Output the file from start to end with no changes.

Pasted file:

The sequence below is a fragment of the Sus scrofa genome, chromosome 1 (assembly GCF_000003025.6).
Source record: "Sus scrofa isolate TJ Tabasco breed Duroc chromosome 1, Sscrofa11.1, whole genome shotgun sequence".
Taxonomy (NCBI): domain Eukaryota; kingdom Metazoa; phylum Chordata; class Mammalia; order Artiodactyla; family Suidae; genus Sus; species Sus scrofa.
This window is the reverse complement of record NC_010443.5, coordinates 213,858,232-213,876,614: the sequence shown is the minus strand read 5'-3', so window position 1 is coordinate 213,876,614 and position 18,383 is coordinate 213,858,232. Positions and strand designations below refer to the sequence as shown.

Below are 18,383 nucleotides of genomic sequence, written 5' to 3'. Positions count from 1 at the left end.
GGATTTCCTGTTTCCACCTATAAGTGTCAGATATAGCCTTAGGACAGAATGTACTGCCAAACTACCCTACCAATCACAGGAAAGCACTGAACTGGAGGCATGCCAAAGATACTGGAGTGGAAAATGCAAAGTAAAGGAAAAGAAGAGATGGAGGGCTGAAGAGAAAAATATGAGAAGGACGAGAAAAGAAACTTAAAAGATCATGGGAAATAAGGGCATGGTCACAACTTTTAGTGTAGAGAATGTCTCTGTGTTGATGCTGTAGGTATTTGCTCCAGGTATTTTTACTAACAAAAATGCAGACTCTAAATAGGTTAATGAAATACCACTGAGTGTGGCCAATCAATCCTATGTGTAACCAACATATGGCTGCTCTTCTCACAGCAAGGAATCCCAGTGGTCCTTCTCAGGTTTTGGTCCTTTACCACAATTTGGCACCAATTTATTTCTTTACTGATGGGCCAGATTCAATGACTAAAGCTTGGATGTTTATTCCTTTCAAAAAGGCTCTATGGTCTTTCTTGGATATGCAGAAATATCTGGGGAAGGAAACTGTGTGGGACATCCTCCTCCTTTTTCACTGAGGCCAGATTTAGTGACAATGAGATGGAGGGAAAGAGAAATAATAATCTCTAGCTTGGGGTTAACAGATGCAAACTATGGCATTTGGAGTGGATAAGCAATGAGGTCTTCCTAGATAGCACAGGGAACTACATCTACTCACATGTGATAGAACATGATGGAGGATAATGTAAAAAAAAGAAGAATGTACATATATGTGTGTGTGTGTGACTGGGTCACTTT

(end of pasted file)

The sequence below is a fragment of the Sus scrofa genome, chromosome 1 (assembly GCF_000003025.6).
Source record: "Sus scrofa isolate TJ Tabasco breed Duroc chromosome 1, Sscrofa11.1, whole genome shotgun sequence".
Taxonomy (NCBI): domain Eukaryota; kingdom Metazoa; phylum Chordata; class Mammalia; order Artiodactyla; family Suidae; genus Sus; species Sus scrofa.
This window is the reverse complement of record NC_010443.5, coordinates 213,858,232-213,876,614: the sequence shown is the minus strand read 5'-3', so window position 1 is coordinate 213,876,614 and position 18,383 is coordinate 213,858,232. Positions and strand designations below refer to the sequence as shown.

Below are 18,383 nucleotides of genomic sequence, written 5' to 3'. Positions count from 1 at the left end.
GGATTTCCTGTTTCCACCTATAAGTGTCAGATATAGCCTTAGGACAGAATGTACTGCCAAACTACCCTACCAATCACAGGAAAGCACTGAACTGGAGGCATGCCAAAGATACTGGAGTGGAAAATGCAAAGTAAAGGAAAAGAAGAGATGGAGGGCTGAAGAGAAAAATATGAGAAGGACGAGAAAAGAAACTTAAAAGATCATGGGAAATAAGGGCATGGTCACAACTTTTAGTGTAGAGAATGTCTCTGTGTTGATGCTGTAGGTATTTGCTCCAGGTATTTTTACTAACAAAAATGCAGACTCTAAATAGGTTAATGAAATACCACTGAGTGTGGCCAATCAATCCTATGTGTAACCAACATATGGCTGCTCTTCTCACAGCAAGGAATCCCAGTGGTCCTTCTCAGGTTTTGGTCCTTTACCACAATTTGGCACCAATTTATTTCTTTACTGATGGGCCAGATTCAATGACTAAAGCTTGGATGTTTATTCCTTTCAAAAAGGCTCTATGGTCTTTCTTGGATATGCAGAAATATCTGGGGAAGGAAACTGTGTGGGACATCCTCCTCCTTTTTCACTGAGGCCAGATTTAGTGACAATGAGATGGAGGGAAAGAGAAATAATAATCTCTAGCTTGGGGTTAACAGATGCAAACTATGGCATTTGGAGTGGATAAGCAATGAGGTCTTCCTAGATAGCACAGGGAACTACATCTACTCACATGTGATAGAACATGATGGAGGATAATGTAAAAAAAAGAAGAATGTACATATATGTGTGTGTGTGTGACTGGGTCACTTT